+1 on passing on flex drive. you’re kind of in the right church (113 series c-man saws) but teh wrong pew (flex drive). man y 113 belt drive, induction motored, 10” CI contractor saws were built be emerson electric for sears and ridgid. they are usually available with an older, not very well respected fence, for between $100 and $200. a delta t2 is between $180 and ~ 250 new and the two together make for a very good TS. it’s also a really simple design, so it’s reliable (unless abused) and easy to repair.

don’t be fooled into thinking 3hp cabinet saws are necessary to do quality cabinetry and furniture fabrication. i had a unisaw (70s model) and sold it over two 10” CI emerson built contratctor saws i had prior to getting the unisaw. after using the unisaw a little bit, it confirmed my suspicion that “it wasn’t all that and a bag of chips”. in a production environment, it’s worth it. and if it can be had inexpensively enough, go for it. but if you happen across a nice little saw with potential, it might be better deal.

-- there's a solution to every just have to be willing to find it.

View Don's profile


8 posts in 739 days

#3 posted 10-21-2014 03:32 AM

HEY, THANKS A LOT..I DO APPRECIATE IT. sorry bout caps. Over the weekend I was able to buy a Cman 113.299410(?going by memory rt now)...anyway, in great shape. Now all I have to do is tune it, and remove a little rust. Looking forward to my “new” saw. btw, it is belt drive and 3 hp, a somewhat reasonable fence, compared to my old one. Now, all this one has to do is get me by until, I can purchase a Grizz. Or something like that. After I get the Beast out of my van, I will try to take some pics and post..b4 and after tune up.

View CharlesA's profile


2973 posts in 1217 days

#4 posted 10-21-2014 05:16 AM

Good saw. Have a similar one. The 3 ho is inflated—it’s a 1.5 hp 110v motor. There are a few essential upgrades: 1)!get a link belt—way quieter and smoother. 2) buy a Leecraft ZCIs until you learn to make your own, 3) a good thin kerf blade or two, freud or Irwin marples seem to do the best for the most folks; 4) get a pals kit and get the same aligned. 5) I hated the blade guard/splitter, so I opt s for a micro-jig splitter pro—love it.

After that, a good aftermarket fence will do wonders. There are a number out there. I got a deal on a shop fox Classic on CL.

Good luck

-- "Man is the only animal which devours his own, for I can apply no milder term to the general prey of the rich on the poor." ~Thomas Jefferson

View Fettler's profile


200 posts in 1417 days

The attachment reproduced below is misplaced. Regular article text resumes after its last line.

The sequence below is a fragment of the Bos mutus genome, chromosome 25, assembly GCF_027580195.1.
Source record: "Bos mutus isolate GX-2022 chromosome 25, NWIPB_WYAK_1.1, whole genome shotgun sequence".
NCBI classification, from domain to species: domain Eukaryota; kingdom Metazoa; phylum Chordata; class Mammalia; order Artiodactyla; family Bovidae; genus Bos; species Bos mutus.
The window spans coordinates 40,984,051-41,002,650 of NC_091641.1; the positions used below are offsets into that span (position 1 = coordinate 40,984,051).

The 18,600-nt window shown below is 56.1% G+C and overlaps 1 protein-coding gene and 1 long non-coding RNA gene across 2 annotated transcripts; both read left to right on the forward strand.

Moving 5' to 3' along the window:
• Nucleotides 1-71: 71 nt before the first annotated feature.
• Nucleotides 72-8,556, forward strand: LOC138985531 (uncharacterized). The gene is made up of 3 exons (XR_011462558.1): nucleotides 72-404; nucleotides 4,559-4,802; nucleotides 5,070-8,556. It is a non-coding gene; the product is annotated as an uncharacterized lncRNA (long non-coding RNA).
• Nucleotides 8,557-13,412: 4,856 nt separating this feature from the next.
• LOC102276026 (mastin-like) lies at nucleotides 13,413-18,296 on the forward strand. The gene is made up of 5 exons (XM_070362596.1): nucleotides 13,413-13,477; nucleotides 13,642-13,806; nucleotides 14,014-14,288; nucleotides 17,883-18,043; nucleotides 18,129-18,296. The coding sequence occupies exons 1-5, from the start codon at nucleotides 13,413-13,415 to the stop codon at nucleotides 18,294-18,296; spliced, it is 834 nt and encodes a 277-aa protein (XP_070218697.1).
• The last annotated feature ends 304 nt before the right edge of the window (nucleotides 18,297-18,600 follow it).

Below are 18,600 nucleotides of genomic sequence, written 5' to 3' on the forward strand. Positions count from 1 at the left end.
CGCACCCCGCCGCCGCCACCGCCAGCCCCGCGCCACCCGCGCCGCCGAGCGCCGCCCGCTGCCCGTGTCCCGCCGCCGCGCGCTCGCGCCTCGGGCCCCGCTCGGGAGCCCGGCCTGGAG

#5 posted 10-21-2014 06:30 AM

Craigslist is your friend.

-- --Rob, Seattle, WA

View David_H's profile


90 posts in 738 days

#6 posted 10-21-2014 01:57 PM

All great advice above, I would also recommend that you look real good at the arbor bearings, in fact even if you think they are good I would replace them anyway. These saws can be 30-40 years old and I would guess most have had little maintenance. Its fairly easy to do if you have the right tools. Also give the motor a good listen as well. You have two bearings in there as well. I advice this out of experience, and it will in the end familiarize you with your saw and give you a much better performing saw in the end.

View Don's profile


8 posts in 739 days

#7 posted 10-21-2014 04:38 PM

I sure do thank you all for your input. I just got it out of my van. now, I have to tune it. any advice on how tight the belt should be?...the manual says I should be able to squeeze it together, just touching. However, I can squeeze the belt past touching without any effort. So, help?????...thanks again. I’m sure I will have more questions as I go along….:S

View David_H's profile


90 posts in 738 days

#8 posted 10-21-2014 05:31 PM

Your motor should pivot as you raise and lower the blade, tension is applied to the belt by the weight of the motor, lower your blade all the way down and apply the belt, make it long enough (if it is a link belt) that the full weight of the motor is tensioning the belt. This really all there is to it. If you have a regular v-belt that came with the saw the length should be fine as is, just make sure the motor moves freely with the raising and lowering of the blade.

View Don's profile


8 posts in 739 days

#9 posted 10-21-2014 07:15 PM

great…thanks…since I have been using cable drive (flex drive) for about 5+ years…not used to the belt. I will check this all out…ty again